The more I became aware of this mindset, the more uncomfortable I felt. I thought: What am I doing? Why do I feel a need to share my egg sandwich with the world? 

Now you could argue that my desire to share my egg sandwich with an “audience” is based on a deeper desire for connection with other people. And when I first started using social media, it was about connection for me. I’ve met and connected with plenty of wonderful people on Instagram. I know from experience that there are good things about social media.

Yet I know myself too. And these days, my motivation for using social media has become less about connection and more about validation and producing creative work that offers instant gratification.

As I started questioning my social media use, it led to a more pointed and significant question:

“Is this how I want to use my creativity?” 

I don’t have limitless creative energy, and I don’t have limitless time. I’m going to spend my creativity on something. What is it going to be? Since shifting to full-time freelance work this year, I’ve focused most of my creative efforts on long-form writing: book manuscripts and book pitches. This is the type of writing that’s most meaningful and fulfilling to me in the long run—but it can also be a slog.

At the moment, I don’t have very much to show for all the time I’ve put into it. There’s no one clicking “like” on my daily work. That’s why the temptation can be so strong to spend my energy on social media instead of digging into this deeper work. Instant feedback. Instant gratification. A swig of dopamine for a quick energy boost.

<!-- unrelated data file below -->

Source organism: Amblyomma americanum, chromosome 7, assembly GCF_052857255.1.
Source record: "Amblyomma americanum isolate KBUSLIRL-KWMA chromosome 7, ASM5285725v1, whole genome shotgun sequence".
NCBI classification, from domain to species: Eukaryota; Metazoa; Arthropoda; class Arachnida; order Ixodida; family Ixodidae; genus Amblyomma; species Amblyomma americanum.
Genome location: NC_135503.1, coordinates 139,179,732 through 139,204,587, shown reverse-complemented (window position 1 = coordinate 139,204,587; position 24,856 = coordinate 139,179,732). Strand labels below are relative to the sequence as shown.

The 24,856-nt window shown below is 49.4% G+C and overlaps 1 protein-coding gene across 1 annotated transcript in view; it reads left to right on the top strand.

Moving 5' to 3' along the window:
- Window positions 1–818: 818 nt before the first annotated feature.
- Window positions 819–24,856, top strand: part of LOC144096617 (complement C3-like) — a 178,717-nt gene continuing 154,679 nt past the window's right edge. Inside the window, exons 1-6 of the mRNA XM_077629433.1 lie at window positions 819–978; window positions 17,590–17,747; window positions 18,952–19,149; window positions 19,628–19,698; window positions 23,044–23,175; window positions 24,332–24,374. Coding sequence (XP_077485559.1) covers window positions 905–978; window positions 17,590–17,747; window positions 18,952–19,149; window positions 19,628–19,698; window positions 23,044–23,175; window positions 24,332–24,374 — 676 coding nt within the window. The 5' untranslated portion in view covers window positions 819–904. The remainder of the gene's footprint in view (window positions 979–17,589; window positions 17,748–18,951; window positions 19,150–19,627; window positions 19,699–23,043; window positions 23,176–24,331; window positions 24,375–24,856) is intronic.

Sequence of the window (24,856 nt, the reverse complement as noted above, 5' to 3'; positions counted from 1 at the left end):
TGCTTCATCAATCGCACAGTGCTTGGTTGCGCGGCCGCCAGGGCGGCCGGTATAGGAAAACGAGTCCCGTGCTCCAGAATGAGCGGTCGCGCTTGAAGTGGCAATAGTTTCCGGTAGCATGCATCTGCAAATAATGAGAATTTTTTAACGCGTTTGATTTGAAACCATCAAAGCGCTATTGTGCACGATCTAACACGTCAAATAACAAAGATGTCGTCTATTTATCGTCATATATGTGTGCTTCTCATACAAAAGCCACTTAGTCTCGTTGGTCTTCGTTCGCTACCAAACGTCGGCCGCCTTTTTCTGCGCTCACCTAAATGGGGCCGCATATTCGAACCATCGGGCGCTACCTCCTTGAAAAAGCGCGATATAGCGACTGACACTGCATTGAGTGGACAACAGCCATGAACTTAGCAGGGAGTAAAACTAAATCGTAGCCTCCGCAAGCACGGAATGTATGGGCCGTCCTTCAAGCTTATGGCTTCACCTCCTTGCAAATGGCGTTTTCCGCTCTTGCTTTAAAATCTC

This simple question has helped give me perspective. It reminds me to save my creative energy and time for the activities I value most.

When (or if) I return to using social media, I want to be more wise about it. But I also know that it’s not just about social media. I need other healthy screen habits too. One of the reasons that “unplugging” from the digital world can be difficult is that our phones do so many things for us. Before we unplug, we have to untangle.

My phone used to be—among other things—my alarm clock, meteorologist, recipe box, navigator, grocery list, and budget tracker. Some of these functions are incredibly helpful. But there are simple tasks I’ve taken away from my phone that help me spend less time using it (and prevent me from following internet rabbit trails):

  • I use a digital alarm clock rather than the alarm on my phone. (That way, my phone can charge overnight in the living room instead of on my nightstand. Then I don’t turn my phone on until after I’ve had coffee and gotten ready for the day.)
  • Rather than my phone’s notes app, I use a notebook to jot down writing ideas. (This notebook is my favorite. I’m on my fourth one. It’s small enough to fit in my purse or bag—just like a phone.)
  • We own an inexpensive camera so we can separate phone use from photography. (Though I’m still working on that one.)
  • I read physical books and try to remember to bring them along with me when I know I’m going to be waiting somewhere. (My current read? Digital Minimalism by Cal Newport.)
  • I check out cookbooks from my library to find recipes I like (and cookbooks to eventually purchase) rather than using only Pinterest or my internet browser.

These are small changes of course, but they help curb my tech use. And when I spend less time staring at screens, I suddenly have more pockets of time where I’m free to think, dream, and perhaps most importantly—create.